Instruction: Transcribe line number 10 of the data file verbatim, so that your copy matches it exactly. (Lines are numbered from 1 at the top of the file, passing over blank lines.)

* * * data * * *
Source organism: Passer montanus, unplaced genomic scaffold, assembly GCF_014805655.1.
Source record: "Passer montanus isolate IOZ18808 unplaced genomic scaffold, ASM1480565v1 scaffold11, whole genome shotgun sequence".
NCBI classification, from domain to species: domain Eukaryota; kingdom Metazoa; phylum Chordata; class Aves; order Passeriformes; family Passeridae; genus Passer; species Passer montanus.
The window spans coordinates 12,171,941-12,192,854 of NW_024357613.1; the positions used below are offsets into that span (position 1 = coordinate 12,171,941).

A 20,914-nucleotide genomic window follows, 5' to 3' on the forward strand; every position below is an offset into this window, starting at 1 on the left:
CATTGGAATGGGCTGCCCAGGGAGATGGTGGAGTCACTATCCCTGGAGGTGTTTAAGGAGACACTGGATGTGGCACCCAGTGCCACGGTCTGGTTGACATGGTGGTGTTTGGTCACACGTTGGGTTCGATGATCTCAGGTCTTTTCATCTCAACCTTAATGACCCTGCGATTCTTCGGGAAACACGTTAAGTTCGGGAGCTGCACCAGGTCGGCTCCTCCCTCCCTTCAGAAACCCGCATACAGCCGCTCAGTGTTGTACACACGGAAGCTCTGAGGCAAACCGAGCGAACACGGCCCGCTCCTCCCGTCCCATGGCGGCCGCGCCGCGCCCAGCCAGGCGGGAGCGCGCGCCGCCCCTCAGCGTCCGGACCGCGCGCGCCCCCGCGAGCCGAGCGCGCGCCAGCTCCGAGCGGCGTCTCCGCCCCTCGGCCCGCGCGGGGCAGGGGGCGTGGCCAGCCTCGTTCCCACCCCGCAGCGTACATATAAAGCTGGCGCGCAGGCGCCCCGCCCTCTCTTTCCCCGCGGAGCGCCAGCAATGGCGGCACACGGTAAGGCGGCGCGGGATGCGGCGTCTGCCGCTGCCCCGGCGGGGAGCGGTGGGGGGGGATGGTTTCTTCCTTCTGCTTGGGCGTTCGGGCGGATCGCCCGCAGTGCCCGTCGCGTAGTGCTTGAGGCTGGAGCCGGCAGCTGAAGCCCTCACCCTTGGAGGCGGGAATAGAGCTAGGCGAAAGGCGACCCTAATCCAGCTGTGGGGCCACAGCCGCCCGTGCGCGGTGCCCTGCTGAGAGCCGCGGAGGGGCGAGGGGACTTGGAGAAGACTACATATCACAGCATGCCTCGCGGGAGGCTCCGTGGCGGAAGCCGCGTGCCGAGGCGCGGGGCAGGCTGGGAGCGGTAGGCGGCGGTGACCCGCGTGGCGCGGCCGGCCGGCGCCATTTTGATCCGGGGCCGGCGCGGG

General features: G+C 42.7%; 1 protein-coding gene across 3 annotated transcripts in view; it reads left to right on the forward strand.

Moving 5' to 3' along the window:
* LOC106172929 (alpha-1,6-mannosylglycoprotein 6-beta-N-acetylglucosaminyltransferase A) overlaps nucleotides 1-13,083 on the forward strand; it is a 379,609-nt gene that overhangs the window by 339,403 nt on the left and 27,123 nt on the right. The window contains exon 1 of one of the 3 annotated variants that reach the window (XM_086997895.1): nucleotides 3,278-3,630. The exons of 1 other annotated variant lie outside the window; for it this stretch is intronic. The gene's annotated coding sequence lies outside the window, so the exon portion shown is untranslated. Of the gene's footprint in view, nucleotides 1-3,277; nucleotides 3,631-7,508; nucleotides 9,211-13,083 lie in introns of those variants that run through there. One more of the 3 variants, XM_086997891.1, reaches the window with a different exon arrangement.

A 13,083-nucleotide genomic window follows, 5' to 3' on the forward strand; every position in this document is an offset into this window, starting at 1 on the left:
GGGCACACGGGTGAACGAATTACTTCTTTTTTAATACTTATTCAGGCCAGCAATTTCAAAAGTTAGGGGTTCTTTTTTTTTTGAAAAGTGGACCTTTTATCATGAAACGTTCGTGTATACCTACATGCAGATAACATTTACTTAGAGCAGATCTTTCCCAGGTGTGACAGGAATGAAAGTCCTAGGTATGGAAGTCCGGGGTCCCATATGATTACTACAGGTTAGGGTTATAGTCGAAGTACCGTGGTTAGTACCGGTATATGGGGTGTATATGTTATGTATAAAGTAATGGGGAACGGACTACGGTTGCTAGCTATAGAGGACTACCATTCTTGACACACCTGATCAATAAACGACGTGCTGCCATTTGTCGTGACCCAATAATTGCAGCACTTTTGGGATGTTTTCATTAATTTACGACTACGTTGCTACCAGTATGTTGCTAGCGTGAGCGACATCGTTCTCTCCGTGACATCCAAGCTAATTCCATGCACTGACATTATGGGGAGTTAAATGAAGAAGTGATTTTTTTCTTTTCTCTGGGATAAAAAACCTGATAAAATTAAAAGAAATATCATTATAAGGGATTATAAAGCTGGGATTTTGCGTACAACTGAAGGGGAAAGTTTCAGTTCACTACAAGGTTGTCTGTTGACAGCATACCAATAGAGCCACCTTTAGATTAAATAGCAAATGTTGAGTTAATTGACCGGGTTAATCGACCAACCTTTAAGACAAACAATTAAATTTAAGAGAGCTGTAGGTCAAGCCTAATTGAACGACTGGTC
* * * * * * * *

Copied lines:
A 13,083-nucleotide genomic window follows, 5' to 3' on the forward strand; every position in this document is an offset into this window, starting at 1 on the left: